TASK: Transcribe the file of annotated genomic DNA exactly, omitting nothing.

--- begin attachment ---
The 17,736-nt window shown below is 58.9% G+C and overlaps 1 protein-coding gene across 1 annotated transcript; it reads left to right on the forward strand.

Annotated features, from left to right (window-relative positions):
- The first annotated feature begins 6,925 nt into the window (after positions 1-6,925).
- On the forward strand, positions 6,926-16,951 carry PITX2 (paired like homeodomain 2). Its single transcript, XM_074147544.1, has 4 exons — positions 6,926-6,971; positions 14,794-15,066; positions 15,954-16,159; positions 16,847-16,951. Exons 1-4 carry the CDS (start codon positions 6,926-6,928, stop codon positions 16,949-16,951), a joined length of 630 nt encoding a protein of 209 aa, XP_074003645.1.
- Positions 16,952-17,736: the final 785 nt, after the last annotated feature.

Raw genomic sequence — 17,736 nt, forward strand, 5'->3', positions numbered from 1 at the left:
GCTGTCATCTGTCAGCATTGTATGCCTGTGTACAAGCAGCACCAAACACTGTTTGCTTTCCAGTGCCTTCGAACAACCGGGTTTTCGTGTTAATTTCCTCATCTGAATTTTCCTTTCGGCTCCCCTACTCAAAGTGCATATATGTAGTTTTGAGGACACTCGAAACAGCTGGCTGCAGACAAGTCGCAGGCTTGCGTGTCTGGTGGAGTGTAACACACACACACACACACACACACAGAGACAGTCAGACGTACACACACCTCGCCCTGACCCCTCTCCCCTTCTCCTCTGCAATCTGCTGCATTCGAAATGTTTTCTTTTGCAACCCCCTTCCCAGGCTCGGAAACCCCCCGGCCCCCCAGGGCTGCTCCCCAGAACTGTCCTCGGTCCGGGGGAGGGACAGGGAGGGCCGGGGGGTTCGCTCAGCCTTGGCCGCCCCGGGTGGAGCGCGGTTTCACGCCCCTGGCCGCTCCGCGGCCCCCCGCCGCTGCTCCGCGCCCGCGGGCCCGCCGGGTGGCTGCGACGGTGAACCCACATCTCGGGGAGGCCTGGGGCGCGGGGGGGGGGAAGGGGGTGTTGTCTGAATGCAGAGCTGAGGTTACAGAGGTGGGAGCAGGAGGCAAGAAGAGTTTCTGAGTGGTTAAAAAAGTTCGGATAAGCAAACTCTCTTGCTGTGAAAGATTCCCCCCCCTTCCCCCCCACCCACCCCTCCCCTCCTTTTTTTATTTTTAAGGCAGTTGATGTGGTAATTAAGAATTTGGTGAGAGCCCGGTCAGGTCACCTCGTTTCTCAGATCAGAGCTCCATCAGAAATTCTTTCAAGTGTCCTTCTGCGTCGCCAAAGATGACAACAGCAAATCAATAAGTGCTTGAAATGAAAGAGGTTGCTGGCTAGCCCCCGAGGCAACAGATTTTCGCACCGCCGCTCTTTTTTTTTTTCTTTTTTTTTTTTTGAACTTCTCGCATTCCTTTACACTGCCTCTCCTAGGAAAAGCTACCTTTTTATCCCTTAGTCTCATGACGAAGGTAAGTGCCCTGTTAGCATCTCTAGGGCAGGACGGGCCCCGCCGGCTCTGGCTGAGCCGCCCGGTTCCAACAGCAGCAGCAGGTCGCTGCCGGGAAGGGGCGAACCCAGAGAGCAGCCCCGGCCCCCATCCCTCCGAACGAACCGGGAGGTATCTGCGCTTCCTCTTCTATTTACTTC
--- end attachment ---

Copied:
The 17,736-nt window shown below is 58.9% G+C and overlaps 1 protein-coding gene across 1 annotated transcript; it reads left to right on the forward strand.

Annotated features, from left to right (window-relative positions):
- The first annotated feature begins 6,925 nt into the window (after positions 1-6,925).
- On the forward strand, positions 6,926-16,951 carry PITX2 (paired like homeodomain 2). Its single transcript, XM_074147544.1, has 4 exons — positions 6,926-6,971; positions 14,794-15,066; positions 15,954-16,159; positions 16,847-16,951. Exons 1-4 carry the CDS (start codon positions 6,926-6,928, stop codon positions 16,949-16,951), a joined length of 630 nt encoding a protein of 209 aa, XP_074003645.1.
- Positions 16,952-17,736: the final 785 nt, after the last annotated feature.

Raw genomic sequence — 17,736 nt, forward strand, 5'->3', positions numbered from 1 at the left:
GCTGTCATCTGTCAGCATTGTATGCCTGTGTACAAGCAGCACCAAACACTGTTTGCTTTCCAGTGCCTTCGAACAACCGGGTTTTCGTGTTAATTTCCTCATCTGAATTTTCCTTTCGGCTCCCCTACTCAAAGTGCATATATGTAGTTTTGAGGACACTCGAAACAGCTGGCTGCAGACAAGTCGCAGGCTTGCGTGTCTGGTGGAGTGTAACACACACACACACACACACACACAGAGACAGTCAGACGTACACACACCTCGCCCTGACCCCTCTCCCCTTCTCCTCTGCAATCTGCTGCATTCGAAATGTTTTCTTTTGCAACCCCCTTCCCAGGCTCGGAAACCCCCCGGCCCCCCAGGGCTGCTCCCCAGAACTGTCCTCGGTCCGGGGGAGGGACAGGGAGGGCCGGGGGGTTCGCTCAGCCTTGGCCGCCCCGGGTGGAGCGCGGTTTCACGCCCCTGGCCGCTCCGCGGCCCCCCGCCGCTGCTCCGCGCCCGCGGGCCCGCCGGGTGGCTGCGACGGTGAACCCACATCTCGGGGAGGCCTGGGGCGCGGGGGGGGGGAAGGGGGTGTTGTCTGAATGCAGAGCTGAGGTTACAGAGGTGGGAGCAGGAGGCAAGAAGAGTTTCTGAGTGGTTAAAAAAGTTCGGATAAGCAAACTCTCTTGCTGTGAAAGATTCCCCCCCCTTCCCCCCCACCCACCCCTCCCCTCCTTTTTTTATTTTTAAGGCAGTTGATGTGGTAATTAAGAATTTGGTGAGAGCCCGGTCAGGTCACCTCGTTTCTCAGATCAGAGCTCCATCAGAAATTCTTTCAAGTGTCCTTCTGCGTCGCCAAAGATGACAACAGCAAATCAATAAGTGCTTGAAATGAAAGAGGTTGCTGGCTAGCCCCCGAGGCAACAGATTTTCGCACCGCCGCTCTTTTTTTTTTTCTTTTTTTTTTTTTGAACTTCTCGCATTCCTTTACACTGCCTCTCCTAGGAAAAGCTACCTTTTTATCCCTTAGTCTCATGACGAAGGTAAGTGCCCTGTTAGCATCTCTAGGGCAGGACGGGCCCCGCCGGCTCTGGCTGAGCCGCCCGGTTCCAACAGCAGCAGCAGGTCGCTGCCGGGAAGGGGCGAACCCAGAGAGCAGCCCCGGCCCCCATCCCTCCGAACGAACCGGGAGGTATCTGCGCTTCCTCTTCTATTTACTTC